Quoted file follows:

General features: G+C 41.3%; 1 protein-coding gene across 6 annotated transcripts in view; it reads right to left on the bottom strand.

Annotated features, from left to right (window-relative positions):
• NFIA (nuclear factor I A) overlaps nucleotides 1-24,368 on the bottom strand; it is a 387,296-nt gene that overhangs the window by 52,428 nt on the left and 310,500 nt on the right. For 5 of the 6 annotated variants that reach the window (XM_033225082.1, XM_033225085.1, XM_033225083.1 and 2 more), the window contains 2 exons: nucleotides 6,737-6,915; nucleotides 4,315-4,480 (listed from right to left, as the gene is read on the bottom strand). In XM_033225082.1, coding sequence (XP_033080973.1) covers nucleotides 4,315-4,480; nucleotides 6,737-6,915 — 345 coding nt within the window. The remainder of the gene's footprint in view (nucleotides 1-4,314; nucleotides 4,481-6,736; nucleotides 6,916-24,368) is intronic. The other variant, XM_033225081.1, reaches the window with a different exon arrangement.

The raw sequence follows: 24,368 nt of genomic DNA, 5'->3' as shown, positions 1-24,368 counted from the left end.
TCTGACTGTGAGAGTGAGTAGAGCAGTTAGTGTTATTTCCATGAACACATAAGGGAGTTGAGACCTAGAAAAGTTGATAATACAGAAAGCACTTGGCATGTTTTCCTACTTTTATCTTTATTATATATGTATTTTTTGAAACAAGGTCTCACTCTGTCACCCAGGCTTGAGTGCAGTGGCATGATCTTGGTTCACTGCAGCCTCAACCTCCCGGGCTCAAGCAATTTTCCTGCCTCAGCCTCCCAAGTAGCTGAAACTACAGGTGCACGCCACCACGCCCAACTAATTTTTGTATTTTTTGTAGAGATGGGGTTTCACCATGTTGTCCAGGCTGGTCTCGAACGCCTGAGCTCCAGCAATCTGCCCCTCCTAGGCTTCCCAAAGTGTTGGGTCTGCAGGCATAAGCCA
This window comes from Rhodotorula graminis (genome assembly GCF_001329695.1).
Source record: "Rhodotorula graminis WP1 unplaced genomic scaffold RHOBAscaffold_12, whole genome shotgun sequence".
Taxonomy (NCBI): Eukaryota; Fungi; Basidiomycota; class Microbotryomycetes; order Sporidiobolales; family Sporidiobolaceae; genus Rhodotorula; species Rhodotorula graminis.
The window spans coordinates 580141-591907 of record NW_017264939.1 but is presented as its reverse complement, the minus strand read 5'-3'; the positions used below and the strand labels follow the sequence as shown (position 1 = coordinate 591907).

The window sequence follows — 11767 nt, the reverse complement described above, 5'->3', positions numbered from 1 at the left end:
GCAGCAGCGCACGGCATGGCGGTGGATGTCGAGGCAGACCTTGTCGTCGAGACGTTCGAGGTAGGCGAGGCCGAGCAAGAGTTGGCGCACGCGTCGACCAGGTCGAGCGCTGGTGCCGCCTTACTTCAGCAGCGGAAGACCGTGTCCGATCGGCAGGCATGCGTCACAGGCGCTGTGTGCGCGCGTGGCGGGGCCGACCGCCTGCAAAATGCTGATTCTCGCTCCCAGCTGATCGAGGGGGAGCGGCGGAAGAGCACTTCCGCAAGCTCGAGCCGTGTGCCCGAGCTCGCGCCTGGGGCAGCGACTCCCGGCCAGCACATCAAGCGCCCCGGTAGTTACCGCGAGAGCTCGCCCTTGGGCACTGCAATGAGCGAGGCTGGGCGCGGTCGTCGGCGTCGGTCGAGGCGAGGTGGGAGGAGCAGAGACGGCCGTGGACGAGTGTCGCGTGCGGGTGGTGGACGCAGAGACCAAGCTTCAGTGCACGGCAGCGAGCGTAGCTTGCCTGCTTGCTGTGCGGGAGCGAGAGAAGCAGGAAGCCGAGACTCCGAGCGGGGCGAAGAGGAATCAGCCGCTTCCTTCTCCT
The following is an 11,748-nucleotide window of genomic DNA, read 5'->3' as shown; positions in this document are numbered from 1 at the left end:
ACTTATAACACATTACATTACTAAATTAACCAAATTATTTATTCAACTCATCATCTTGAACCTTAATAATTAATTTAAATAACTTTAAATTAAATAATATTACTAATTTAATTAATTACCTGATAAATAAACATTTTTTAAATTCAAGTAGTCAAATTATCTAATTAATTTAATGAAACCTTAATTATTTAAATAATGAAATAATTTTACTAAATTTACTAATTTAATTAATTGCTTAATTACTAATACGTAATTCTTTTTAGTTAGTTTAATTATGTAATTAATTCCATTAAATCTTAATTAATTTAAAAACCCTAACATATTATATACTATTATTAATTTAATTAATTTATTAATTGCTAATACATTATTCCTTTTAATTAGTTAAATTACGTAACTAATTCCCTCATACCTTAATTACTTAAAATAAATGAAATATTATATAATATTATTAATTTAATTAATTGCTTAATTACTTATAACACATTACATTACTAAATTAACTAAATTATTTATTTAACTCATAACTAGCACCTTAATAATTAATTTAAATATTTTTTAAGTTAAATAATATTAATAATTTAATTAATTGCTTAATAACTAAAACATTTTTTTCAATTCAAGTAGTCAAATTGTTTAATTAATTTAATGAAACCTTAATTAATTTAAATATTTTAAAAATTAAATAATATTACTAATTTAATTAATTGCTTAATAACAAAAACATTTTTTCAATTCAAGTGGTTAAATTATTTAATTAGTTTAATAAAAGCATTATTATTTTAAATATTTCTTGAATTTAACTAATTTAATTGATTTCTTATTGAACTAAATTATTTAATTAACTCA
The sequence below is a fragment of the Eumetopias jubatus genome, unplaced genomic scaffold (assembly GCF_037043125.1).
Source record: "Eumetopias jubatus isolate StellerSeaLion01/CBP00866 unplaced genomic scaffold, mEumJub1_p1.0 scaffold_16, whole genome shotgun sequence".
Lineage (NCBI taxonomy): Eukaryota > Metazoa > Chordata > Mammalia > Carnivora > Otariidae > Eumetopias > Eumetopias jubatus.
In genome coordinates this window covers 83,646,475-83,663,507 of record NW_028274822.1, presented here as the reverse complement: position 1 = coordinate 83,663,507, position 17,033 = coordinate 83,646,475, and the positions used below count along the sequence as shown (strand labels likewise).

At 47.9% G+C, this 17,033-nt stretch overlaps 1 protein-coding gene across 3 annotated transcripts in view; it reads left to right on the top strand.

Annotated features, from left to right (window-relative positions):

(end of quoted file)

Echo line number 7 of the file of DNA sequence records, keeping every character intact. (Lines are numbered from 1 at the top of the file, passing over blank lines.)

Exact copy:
Source record: "Rhodotorula graminis WP1 unplaced genomic scaffold RHOBAscaffold_12, whole genome shotgun sequence".